InstitutionsBiennials & Triennials 11-04-2017

April 11 | Protests far and wide, from Athens to Los Angeles

Artists Against Evictions calls out Documenta 14 for its silence on the recent mass eviction of artists and refugees in Athens. Whilst on the other side of the Atlantic, Hysteric Curators stage a protest against the recent opening at Los Angeles’ MOCA of a retrospective dedicated to Carl Andre — who was charged with the murder of partner Ana Mendieta, the feminist artist-extraordinaire. In other news, Hilton Als wins the Pulitzer Prize for Criticism.

Documenta 14’s silence on mass evictions in Athens called-out by Artists Against Evictions

With Documenta 14 opening in Athens on Saturday, April 8, the artist group — Artists Against Evictions — have penned an open letter protesting against exhibition’s silence following a series of evictions of artists and raids of buildings housing refugees in the city. The letter notes: “this violent act is dividing the legitimate bodies from the illegitimate ones by state force and Documenta has so far been silent.”

The 2017 edition of Documenta is the first to be hosted by two cities, with the second part opening in Kassel on June 10. The exhibition, “Learning from Athens,” features 160 artists, and will be staged at forty public venues. The letter by Artists Against Evictions comes after the government evicted artists from a shared space Villa Zografou, arrested 120 refugees squatting in Alkiviadou, and bulldozed refugee homes in Thessaloniki. The mayor of Athens, Giorgos Kaminis, responded by stating that the refugees were “degrading the city.” Read more on Artforum.


Protest in defense of the Prosfygika housing complex, threatened with sell-off and a massive forced eviction.



Hilton Als wins the Pulitzer Prize for Criticism

The celebrated artist, curator, theater critic, and writer for The New Yorker, Hilton Als, was awarded the Pulitzer Prize for Criticism on Monday, April 10. Commended for “his bold original reviews”, Als strove to discuss “stage dramas within a real-world cultural context, particularly the shifting landscape of gender, sexuality, and race.”

Als, in one of his most commended texts, “Worked: Real and surreal black life onstage,” heralds works by female playwrights of color such Alice Childress, Adrienne Kennedy, Ntozake Shange, Suzan-Lori Parks, Lynn Nottage, and Dominique Morisseau, stating that “those women playwrights of color made the recognizable unrecognizable — which is to say, they made it art.”

Als, whose expertise spans a significant number of creative fields, has long been regarded a prominent figure in art criticism. His career at The New Yorker began in 1989, where he wrote for its famous Talk of the Town column. Als also edited the catalogue for the Whitney Museum of American Art’s seminal exhibition “Black Male: Representations of Masculinity in Contemporary American Art” (1994–95); co-curated “Self-Consciousness” (2010) at VeneKlasen/Werner gallery in Berlin; and collaborated with artist Celia Paul on “Desdemona for Celia by Hilton” (2015) at the Metropolitan Opera’s Gallery Met. His previous awards include: the New York Association of Black Journalists’ first prize in Magazine Critique/Review and Magazine Arts and Entertainment, 1997; a John Simon Guggenheim Memorial Foundation fellowship in nonfiction in 2000; and the George Jean Nathan Award for Dramatic Criticism for 2002–03. More on Als on The New Yorker.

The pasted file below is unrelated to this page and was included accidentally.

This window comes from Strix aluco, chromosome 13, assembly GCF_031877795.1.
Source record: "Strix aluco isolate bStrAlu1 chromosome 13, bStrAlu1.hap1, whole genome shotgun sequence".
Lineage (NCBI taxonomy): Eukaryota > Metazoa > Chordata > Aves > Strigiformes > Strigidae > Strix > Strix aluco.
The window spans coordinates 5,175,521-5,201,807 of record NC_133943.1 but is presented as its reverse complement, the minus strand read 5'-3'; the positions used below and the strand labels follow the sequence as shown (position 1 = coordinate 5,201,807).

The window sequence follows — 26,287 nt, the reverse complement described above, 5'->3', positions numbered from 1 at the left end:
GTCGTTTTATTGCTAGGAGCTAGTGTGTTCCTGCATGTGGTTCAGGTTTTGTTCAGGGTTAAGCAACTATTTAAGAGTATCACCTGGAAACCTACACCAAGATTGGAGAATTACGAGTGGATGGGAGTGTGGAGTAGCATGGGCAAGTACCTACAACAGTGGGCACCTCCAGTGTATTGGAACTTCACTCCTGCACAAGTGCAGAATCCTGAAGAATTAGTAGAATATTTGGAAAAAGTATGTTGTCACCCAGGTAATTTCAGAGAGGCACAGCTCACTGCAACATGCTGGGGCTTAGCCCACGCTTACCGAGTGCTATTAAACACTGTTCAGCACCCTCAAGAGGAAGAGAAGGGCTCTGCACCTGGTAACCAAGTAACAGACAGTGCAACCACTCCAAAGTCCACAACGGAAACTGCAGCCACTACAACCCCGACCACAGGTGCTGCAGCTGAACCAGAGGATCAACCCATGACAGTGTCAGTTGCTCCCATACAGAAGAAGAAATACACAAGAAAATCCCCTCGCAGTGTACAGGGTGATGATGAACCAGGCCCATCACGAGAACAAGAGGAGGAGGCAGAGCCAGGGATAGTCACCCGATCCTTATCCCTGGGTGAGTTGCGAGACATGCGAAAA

Illustrations from Als's nominated articles. Left: In “Oslo,” talk turns to the Israeli-Palestinian conflict and tempers flare. Illustration by Edith Carron. Right: Daniel J. Wattas as Black Man with Watermelon in Suzan-Lori Parks’s play. Illustration by Paul Rogers.



Ana Mendieta’s widower, Carl Andre, sparks protests with new exhibition at LA MoCA

American minimalist sculptor, Carl Andre, unveiled his new exhibition “Carl Andre: Sculpture as Place, 1958–2010” last week, April 2, at the Los Angeles Museum of Contemporary Art. However there was no red carpet rolled out, but a long piece of white fabric with silhouettes of bodies stained in black ink.  Protests filled the streets outside, with artists and cultural workers handing out postcards featuring images of Ana Mendieta, Andre’s deceased wife and the celebrated feminist artist, featuring the slogan “Carl Andre is at MoCA Geffen. ¿Dónde está Ana Mendieta? (Where is Ana Mendieta?).”

In 1985, Mendieta fell to her death from their shared 34th story apartment in New York after an argument with Andre. With fresh scratches on his body and inconsistent statements, Andre was charged with second-degree murder, but was acquitted three years later. In an open letter to the museum’s director, Philippe Vergne, Hysteric Curators — a group of Los Angeles–based artists who champion women’s issues and the representation of the female body in art — wrote: “The museum has no allegiance to women or victims of domestic abuse. We would like to remind you that symbols of power emanate from institutions and reverberate through society [and] you have an obligation to symbolically stem the tide of increasingly violent, racist, and misogynistic attitudes throughout the United States.” More on LA Times.

Protest postcard outside LA MoCA. Photo courtesy of LA Times
0 289


Log in to add a comment